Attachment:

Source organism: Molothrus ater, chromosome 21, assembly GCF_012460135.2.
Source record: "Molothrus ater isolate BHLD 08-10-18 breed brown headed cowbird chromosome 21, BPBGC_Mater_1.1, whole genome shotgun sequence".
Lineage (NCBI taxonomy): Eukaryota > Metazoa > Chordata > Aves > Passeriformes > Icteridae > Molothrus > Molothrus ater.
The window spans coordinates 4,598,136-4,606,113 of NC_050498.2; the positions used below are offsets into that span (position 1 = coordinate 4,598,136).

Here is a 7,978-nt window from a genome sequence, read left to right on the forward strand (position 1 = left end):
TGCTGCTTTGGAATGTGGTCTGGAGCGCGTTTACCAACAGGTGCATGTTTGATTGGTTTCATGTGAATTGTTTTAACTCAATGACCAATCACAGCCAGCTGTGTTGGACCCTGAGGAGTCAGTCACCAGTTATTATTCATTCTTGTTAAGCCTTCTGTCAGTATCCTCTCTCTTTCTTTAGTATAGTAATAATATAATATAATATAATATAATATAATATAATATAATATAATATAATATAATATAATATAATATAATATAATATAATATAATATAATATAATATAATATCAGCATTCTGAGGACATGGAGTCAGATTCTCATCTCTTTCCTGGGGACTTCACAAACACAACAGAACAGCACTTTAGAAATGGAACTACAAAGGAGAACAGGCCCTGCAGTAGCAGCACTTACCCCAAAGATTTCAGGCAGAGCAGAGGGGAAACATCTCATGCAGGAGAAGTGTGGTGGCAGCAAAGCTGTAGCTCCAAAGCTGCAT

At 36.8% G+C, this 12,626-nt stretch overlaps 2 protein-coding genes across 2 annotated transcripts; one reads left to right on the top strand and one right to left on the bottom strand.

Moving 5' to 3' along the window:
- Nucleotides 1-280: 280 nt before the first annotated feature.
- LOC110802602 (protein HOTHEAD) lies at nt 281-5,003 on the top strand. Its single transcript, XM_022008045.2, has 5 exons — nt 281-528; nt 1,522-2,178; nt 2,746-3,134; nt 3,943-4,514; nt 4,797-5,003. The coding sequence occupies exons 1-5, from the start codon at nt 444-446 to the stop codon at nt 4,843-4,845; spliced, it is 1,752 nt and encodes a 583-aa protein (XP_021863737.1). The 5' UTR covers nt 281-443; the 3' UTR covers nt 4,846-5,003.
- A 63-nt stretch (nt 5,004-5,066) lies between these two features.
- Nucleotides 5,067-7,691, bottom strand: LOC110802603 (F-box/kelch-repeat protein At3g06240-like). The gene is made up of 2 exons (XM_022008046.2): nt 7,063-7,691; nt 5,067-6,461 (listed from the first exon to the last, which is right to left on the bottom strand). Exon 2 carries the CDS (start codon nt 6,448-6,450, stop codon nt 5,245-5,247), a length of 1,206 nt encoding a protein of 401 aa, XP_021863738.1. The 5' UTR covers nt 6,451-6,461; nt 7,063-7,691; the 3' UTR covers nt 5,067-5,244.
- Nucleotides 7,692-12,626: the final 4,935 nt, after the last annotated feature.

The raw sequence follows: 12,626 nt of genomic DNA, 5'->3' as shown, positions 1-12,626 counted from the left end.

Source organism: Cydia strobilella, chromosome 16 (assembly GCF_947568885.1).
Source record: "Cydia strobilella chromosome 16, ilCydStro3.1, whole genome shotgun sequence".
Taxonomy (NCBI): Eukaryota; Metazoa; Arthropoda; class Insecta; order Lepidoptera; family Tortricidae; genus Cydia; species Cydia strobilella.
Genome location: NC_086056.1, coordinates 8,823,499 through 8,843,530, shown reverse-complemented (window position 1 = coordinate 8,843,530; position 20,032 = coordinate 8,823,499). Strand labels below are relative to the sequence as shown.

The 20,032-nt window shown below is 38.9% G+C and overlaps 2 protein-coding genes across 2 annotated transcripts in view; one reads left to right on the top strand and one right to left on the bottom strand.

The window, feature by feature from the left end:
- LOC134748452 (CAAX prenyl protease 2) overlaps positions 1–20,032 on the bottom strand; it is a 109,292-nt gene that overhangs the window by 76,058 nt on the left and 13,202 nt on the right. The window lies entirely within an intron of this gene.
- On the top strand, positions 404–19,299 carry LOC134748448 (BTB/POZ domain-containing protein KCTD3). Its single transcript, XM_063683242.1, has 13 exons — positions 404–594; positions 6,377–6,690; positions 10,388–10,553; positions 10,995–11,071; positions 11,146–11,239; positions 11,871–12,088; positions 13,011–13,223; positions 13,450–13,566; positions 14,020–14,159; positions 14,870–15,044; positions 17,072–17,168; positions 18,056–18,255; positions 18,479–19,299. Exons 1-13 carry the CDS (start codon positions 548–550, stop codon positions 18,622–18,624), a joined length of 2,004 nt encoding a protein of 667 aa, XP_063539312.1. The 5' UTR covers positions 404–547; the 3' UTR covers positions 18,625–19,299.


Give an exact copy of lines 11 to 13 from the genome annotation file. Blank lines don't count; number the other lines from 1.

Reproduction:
- A 63-nt stretch (nt 5,004-5,066) lies between these two features.
- Nucleotides 5,067-7,691, bottom strand: LOC110802603 (F-box/kelch-repeat protein At3g06240-like). The gene is made up of 2 exons (XM_022008046.2): nt 7,063-7,691; nt 5,067-6,461 (listed from the first exon to the last, which is right to left on the bottom strand). Exon 2 carries the CDS (start codon nt 6,448-6,450, stop codon nt 5,245-5,247), a length of 1,206 nt encoding a protein of 401 aa, XP_021863738.1. The 5' UTR covers nt 6,451-6,461; nt 7,063-7,691; the 3' UTR covers nt 5,067-5,244.
- Nucleotides 7,692-12,626: the final 4,935 nt, after the last annotated feature.